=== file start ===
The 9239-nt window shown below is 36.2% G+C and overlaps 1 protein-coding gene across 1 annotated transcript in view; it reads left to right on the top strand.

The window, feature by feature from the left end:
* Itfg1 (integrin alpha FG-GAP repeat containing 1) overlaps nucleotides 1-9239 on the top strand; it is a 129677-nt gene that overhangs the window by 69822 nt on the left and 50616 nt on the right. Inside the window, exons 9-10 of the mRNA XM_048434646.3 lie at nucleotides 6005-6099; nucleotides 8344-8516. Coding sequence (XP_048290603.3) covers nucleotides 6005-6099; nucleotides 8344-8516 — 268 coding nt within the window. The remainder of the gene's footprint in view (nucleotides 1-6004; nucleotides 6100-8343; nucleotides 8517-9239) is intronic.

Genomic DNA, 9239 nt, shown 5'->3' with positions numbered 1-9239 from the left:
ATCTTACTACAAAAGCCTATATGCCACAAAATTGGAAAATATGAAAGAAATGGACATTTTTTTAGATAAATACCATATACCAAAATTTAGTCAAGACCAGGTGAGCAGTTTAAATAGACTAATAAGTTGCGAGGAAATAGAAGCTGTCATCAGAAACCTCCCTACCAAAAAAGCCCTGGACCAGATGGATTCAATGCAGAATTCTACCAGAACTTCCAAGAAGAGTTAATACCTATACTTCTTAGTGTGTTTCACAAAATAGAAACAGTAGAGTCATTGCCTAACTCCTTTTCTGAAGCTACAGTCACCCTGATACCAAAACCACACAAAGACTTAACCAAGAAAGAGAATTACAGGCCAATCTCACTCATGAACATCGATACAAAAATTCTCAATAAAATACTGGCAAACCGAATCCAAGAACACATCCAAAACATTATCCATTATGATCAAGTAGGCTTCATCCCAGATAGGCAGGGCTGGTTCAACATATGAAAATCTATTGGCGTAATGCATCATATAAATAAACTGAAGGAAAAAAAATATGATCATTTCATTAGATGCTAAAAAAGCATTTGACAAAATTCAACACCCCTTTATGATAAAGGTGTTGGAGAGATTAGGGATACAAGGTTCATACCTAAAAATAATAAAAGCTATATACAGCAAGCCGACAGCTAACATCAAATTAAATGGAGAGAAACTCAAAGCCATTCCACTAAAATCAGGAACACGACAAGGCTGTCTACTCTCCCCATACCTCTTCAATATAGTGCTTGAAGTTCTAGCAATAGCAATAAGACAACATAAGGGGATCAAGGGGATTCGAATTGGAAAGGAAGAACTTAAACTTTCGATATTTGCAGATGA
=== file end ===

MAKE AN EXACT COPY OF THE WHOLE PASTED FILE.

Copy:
The 9239-nt window shown below is 36.2% G+C and overlaps 1 protein-coding gene across 1 annotated transcript in view; it reads left to right on the top strand.

The window, feature by feature from the left end:
* Itfg1 (integrin alpha FG-GAP repeat containing 1) overlaps nucleotides 1-9239 on the top strand; it is a 129677-nt gene that overhangs the window by 69822 nt on the left and 50616 nt on the right. Inside the window, exons 9-10 of the mRNA XM_048434646.3 lie at nucleotides 6005-6099; nucleotides 8344-8516. Coding sequence (XP_048290603.3) covers nucleotides 6005-6099; nucleotides 8344-8516 — 268 coding nt within the window. The remainder of the gene's footprint in view (nucleotides 1-6004; nucleotides 6100-8343; nucleotides 8517-9239) is intronic.

Genomic DNA, 9239 nt, shown 5'->3' with positions numbered 1-9239 from the left:
ATCTTACTACAAAAGCCTATATGCCACAAAATTGGAAAATATGAAAGAAATGGACATTTTTTTAGATAAATACCATATACCAAAATTTAGTCAAGACCAGGTGAGCAGTTTAAATAGACTAATAAGTTGCGAGGAAATAGAAGCTGTCATCAGAAACCTCCCTACCAAAAAAGCCCTGGACCAGATGGATTCAATGCAGAATTCTACCAGAACTTCCAAGAAGAGTTAATACCTATACTTCTTAGTGTGTTTCACAAAATAGAAACAGTAGAGTCATTGCCTAACTCCTTTTCTGAAGCTACAGTCACCCTGATACCAAAACCACACAAAGACTTAACCAAGAAAGAGAATTACAGGCCAATCTCACTCATGAACATCGATACAAAAATTCTCAATAAAATACTGGCAAACCGAATCCAAGAACACATCCAAAACATTATCCATTATGATCAAGTAGGCTTCATCCCAGATAGGCAGGGCTGGTTCAACATATGAAAATCTATTGGCGTAATGCATCATATAAATAAACTGAAGGAAAAAAAATATGATCATTTCATTAGATGCTAAAAAAGCATTTGACAAAATTCAACACCCCTTTATGATAAAGGTGTTGGAGAGATTAGGGATACAAGGTTCATACCTAAAAATAATAAAAGCTATATACAGCAAGCCGACAGCTAACATCAAATTAAATGGAGAGAAACTCAAAGCCATTCCACTAAAATCAGGAACACGACAAGGCTGTCTACTCTCCCCATACCTCTTCAATATAGTGCTTGAAGTTCTAGCAATAGCAATAAGACAACATAAGGGGATCAAGGGGATTCGAATTGGAAAGGAAGAACTTAAACTTTCGATATTTGCAGATGA